Welcome to Greatest Rappers . Lets introduce you to some of the best rap out there as well as bringing back some of the classic stuff you may be familiar with.
Now when I talk about greatest rappers, those in the know will know I am talking about the old school. Everyone has their favourite rapper, their favourite coast and favourite genre. I am going to share the rap I have discovered, through various genres of rap, since I first heard Straight Outta Comptonin 1990.
I don’t claim to know everything there is to know (who does?) but I do know there is an awful lot of funky stuff out there that does not get enough recognition.
I hope you enjoy Greatest Rappers and you get the same experience that I did on the first time I heard some of the tracks I will introduce.
Straight Outta Compton
I grew up in the 80’s, I had heard some hip-hop and electro sounds and knew it was the stuff for me. However, around 1990 I heard something that changed my perspective on rap music forever, NWA’s album Straight Outta Compton
I remember some girls at school with a battery powered cassette player (I would say ghetto blaster but it wasn’t blasting and we weren’t in the ghetto) and hearing the sounds of “Gangsta Gangsta” by NWA. “Jesus Christ” – I thought – “Did he just say N*gga? Crazy Motherf*cker from around the way? Whaaaaaa?”
Now as a 14 year old kid this was the ultimate. Funky Hip-Hop beats with Raps that bragged about being hard, getting “bitches” and not giving a f*ck. At a time in your life when you feel confused and pretty low on the world, along come these guys saying “Hey, life is a bitch but we don’t care lets all take what we want and f*ck you if you don’t like it.”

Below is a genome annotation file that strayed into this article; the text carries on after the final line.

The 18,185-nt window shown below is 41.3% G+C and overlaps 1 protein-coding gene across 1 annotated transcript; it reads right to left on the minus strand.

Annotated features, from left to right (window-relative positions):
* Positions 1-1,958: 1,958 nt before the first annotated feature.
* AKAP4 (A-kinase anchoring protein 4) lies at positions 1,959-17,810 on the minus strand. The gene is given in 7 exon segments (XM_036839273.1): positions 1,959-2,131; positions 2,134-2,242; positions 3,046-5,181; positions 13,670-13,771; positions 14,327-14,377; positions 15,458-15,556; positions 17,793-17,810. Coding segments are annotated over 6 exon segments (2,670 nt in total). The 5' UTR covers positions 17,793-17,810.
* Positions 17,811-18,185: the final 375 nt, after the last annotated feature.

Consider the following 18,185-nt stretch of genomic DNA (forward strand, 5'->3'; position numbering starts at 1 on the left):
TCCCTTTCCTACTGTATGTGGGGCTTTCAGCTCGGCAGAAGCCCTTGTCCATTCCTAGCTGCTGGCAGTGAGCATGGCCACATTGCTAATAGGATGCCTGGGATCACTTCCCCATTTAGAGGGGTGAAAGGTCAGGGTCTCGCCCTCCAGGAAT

Don’t get me wrong, 21 years on I am a lot older and wiser and realise you can just enjoy the lyrics and romanticised ‘gangsta’ lifestyle without actually trying to partake in something that you don’t belong (didn’t stop me from making a feeble attempt though.)
Anyway, this led to me buying the album. The first and title track of the album Straight Outta Comptonis one of the best. Very hard intro “You are now about to witness the strength of street knowledge.” Followed by beats that suit a gang of angry looking black teenagers swaggering down the street dressed in LA Raiders black.
“F*ck tha police”, must be one of the most notorious rap tracks they did. Personally I think it’s one of the weaker tracks on the album and was more about shock value than decent rhymes and flow, although the production is pretty funky.
“Gangsta Gangsta” , fantastic track. This epitomises the glamorising of the Gangsta lifestyle, very funky, very offensive and full of unforgettable quotes. “Here’s a little somethin’ bout a N*gga like me, Never shoulda been let out the penitentiary. Ice Cube would like to say,that I’m a crazy m*therf*cker from around the way.”
Another stand out track for me is If It Ain’t Ruff . This has MC Ren laying down a hard, hypnotic rap over a basic, funky beat.
If you like rap and you have never heard this album, you need to. It may be too offensive for some but it pushed the boundaries and paved the way for hard rhymes over funky beats. It also introduced us to some of the rappers who will be discussed further on Greatest Rappers – Dr Dre, Ice Cube, Easy E and MC Ren.
When Ice Cube left, it didn’t stop for NWA. 100 Miles and Running EP was well produced, the title track a classic.
The album Efil4zaggin (Niggazforlife backwards) has some outstanding tracks too most notably: -
- Real Niggaz – Fast, funky Ice cube Diss.
- Niggaz for life – Once again very funky, a kind of ghetto hymn that answers “Why do I call myslf a nigga you ask me?”
- Alwayz into Somethin – An absolute classic. Slow creepy sounding track, funky as ever with great flow (especially from MC Ren on this one) with a Ragga flavor given by guest ‘Admiral D‘.
Have a listen below then check the next page for an essential guide to some of Snoop Dogg‘s best tracks.